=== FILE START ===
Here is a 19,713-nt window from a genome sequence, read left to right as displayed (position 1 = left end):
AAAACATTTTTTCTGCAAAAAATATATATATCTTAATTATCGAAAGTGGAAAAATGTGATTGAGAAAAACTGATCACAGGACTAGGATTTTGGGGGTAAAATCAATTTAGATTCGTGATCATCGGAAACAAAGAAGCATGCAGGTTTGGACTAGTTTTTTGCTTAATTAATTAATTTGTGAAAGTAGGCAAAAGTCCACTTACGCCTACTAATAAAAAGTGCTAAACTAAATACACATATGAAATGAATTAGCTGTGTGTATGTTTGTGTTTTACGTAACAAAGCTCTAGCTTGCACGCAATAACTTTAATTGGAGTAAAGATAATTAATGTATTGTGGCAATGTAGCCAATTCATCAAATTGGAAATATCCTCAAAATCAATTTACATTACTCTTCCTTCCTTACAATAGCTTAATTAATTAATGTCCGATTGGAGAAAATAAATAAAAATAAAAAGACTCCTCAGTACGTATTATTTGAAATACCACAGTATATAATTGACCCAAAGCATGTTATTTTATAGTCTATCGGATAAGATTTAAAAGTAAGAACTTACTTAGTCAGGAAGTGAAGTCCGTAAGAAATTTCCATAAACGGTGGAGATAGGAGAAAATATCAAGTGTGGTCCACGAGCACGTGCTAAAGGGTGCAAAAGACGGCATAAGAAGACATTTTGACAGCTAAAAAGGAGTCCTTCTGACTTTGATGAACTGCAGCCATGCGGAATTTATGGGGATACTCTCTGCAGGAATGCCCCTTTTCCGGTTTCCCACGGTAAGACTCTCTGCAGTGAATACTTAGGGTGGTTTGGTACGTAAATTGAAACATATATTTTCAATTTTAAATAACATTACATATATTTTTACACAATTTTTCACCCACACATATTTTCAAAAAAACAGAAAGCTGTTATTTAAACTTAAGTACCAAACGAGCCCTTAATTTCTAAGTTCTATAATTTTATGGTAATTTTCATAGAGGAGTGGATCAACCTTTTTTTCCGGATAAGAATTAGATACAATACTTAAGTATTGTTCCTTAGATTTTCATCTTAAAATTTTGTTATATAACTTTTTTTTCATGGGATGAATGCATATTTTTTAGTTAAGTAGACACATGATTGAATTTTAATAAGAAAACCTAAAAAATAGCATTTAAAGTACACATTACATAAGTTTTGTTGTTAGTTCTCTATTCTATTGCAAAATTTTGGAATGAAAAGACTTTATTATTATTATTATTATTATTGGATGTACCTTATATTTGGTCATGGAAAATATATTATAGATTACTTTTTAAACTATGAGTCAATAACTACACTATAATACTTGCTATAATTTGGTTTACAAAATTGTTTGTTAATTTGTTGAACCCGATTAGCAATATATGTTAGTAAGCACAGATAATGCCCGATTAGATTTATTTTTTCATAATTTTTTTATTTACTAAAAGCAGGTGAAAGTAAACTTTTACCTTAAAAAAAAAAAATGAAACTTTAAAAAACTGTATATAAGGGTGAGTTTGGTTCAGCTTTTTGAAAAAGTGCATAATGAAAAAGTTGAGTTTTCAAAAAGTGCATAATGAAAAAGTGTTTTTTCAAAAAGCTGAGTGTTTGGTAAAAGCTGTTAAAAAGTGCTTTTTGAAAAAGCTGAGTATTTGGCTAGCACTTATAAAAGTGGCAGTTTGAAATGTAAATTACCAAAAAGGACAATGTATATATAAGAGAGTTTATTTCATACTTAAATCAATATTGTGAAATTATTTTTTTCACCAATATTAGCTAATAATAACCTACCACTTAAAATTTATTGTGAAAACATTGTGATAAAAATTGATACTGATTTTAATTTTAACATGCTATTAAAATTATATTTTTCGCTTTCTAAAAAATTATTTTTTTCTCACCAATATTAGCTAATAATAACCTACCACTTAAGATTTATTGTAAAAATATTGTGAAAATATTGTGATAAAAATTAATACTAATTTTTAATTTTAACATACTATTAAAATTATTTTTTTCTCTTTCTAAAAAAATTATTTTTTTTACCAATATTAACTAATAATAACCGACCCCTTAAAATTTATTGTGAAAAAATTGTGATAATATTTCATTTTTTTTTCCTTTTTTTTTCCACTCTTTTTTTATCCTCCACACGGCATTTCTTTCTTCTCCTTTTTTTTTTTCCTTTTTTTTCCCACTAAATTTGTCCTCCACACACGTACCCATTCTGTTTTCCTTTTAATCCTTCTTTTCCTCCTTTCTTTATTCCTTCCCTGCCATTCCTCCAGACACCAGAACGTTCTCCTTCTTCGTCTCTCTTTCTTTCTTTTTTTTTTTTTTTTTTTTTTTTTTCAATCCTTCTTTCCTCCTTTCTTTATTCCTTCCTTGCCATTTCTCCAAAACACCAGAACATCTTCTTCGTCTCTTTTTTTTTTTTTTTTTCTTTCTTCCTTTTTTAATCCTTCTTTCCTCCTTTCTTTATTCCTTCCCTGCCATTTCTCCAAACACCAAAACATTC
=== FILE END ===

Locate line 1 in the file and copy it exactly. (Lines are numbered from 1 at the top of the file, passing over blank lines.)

Here is a 19,713-nt window from a genome sequence, read left to right as displayed (position 1 = left end):